Speaking of nominations, we're throwing our full support behind Ed Sullivan for next year. Seeing Brian Epstein and Andrew Loog Oldham inducted this year just points out again what a major oversight this is. Ed Sullivan, more than any other individual in history, is most responsible for bringing rock and roll into our living rooms and fueling the mass appeal and pandemonium that then ensued.
If you grew up in the '50's or '60's, you have fond memories of watching The Ed Sullivan Show EVERY single Sunday Night to see who he was going to feature next. You patiently (or NOT so patiently) waited through all the juggling and magic acts, the comedians, the Broadway musical highlights, Topo Gigio and all kinds of other crap to see this week's pop or rock and roll star. And, any star who was fortunate enough to appear on Ed's program Sunday night knew that their latest record was going to take a HUGE leap on the charts the following week because sales for that record were going to go through the roof after their appearance.
How on earth he has been overlooked this long is beyond me. Again, it's time to start righting some of these wrongs. For all his shortcomings in the personality department, Ed had an eye and an ear for talent ... and the next big thing. Others have been inducted for their contribution to radio (Alan Freed) and television (Dick Clark) ... but Ed Sullivan was the first one to put this music in our face ... and we LOVED it!!!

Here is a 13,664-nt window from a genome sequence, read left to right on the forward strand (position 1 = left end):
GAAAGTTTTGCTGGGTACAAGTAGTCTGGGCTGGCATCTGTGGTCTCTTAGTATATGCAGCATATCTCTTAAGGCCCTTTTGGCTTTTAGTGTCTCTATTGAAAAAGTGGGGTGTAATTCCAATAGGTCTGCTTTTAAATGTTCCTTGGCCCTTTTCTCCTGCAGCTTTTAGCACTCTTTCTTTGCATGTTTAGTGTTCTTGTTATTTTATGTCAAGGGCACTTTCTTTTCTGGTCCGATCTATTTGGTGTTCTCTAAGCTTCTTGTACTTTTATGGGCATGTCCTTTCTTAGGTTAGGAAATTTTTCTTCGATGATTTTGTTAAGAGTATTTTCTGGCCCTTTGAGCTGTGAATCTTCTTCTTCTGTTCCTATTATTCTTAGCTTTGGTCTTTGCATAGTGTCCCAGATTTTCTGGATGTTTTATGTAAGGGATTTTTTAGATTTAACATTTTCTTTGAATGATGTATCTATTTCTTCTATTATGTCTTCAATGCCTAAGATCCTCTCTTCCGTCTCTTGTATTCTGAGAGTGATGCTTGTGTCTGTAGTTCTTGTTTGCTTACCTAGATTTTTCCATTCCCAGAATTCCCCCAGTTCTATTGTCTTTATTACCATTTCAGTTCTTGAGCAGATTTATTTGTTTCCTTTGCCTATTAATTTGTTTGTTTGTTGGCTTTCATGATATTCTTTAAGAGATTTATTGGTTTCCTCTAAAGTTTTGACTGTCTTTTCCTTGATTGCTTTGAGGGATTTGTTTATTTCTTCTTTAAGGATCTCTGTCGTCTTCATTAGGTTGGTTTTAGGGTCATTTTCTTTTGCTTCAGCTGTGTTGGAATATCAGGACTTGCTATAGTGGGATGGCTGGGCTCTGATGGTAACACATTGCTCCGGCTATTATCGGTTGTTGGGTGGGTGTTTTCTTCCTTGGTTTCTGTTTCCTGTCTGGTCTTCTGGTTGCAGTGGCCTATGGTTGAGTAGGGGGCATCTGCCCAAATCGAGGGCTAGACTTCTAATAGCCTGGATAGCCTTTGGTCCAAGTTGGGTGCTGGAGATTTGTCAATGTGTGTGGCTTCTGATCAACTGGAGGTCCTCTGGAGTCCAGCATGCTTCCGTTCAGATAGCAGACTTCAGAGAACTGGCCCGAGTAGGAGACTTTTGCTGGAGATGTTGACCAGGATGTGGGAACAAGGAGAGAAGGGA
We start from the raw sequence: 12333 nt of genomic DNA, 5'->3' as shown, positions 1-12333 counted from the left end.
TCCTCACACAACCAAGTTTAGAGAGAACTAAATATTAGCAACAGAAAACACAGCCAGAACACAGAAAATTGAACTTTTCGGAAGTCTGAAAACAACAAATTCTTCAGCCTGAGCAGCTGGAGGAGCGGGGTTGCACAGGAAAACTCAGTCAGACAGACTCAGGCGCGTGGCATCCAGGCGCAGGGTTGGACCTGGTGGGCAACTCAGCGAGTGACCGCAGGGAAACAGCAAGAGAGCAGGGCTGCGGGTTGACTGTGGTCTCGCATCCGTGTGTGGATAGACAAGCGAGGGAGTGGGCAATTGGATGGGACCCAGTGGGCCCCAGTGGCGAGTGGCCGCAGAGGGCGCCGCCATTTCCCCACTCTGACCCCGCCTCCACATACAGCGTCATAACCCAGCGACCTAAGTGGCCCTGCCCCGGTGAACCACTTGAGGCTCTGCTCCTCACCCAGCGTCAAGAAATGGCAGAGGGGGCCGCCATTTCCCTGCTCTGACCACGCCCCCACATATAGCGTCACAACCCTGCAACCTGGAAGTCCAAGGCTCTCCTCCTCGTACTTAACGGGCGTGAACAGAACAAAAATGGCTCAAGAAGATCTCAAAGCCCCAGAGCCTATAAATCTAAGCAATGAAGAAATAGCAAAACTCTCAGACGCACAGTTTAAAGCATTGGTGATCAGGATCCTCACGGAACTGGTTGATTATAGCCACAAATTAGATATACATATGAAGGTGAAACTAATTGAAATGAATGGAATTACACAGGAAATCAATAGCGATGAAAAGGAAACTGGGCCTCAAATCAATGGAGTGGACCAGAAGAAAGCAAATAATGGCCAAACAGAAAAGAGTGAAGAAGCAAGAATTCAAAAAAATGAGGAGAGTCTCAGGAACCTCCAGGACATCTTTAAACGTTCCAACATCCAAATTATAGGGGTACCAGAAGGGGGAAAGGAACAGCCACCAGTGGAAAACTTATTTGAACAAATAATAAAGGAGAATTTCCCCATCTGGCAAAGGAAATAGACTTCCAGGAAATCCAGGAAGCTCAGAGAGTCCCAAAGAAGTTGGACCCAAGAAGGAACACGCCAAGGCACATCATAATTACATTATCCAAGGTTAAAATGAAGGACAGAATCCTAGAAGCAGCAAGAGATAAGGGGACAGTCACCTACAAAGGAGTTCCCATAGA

>>>I believe that after the new 4 Seasons movie, "Jersey Boys," makes its debut in movie theaters on June 20th that there may be a revival of " vintage" oldies music. The Broadway show was a big success and I think the movie will be as well. I am anxiously waiting to see it. Their music could catch on like "wild fire" and lead to a burst of "I remember that song" music playing again. (Hopefully!) Sandy
"The Jersey Boys" countdown continues ... just a week to go now ... but I've gotta tell you, I am REALLY concerned!!! The vocals I've seen in the promos so far don't come even CLOSE to capturing the sound of Frankie Valli and the Four Seasons. As both a MAJOR fan ... and someone who saw the "Broadway In Chicago" stage version six times ... I couldn't be more disappointed with what I've seen so far, especially when it comes to "fake" Frankie Valli's vocals ... they're not even close! Our Chicago Frankie BLEW this guy away!!! (If they were going for the real sound, they would have been better served by hiring the best possible actors to play the parts and using the actual original recordings as part of the soundtrack ... but these are guys who had to go out and recreate these roles night after night after night ... they should be fully "seasoned" by now ... and I'm just not hearing it!!!) Anybody can sing high ... but the whole essence of Frankie's voice was the fact that it had body and balls behind it ... when it hit you, you know you were hearing something that you had never heard before ... it captured you and sucked you in. Check out the clips below ... NONE of that "magic" or sound is present in these vocals ... and, as such, I don't feel they do justice to this music. (By comparison, go to YouTube and watch some of the clips for the brand new James Brown bio-pic ... they grab you by the guts and don't let go!)
We've been waiting for this film for YEARS now ... but I'm prepping myself for a major disappointment. I hope I'm wrong ... but just listen to some of this and see if you agree! (kk)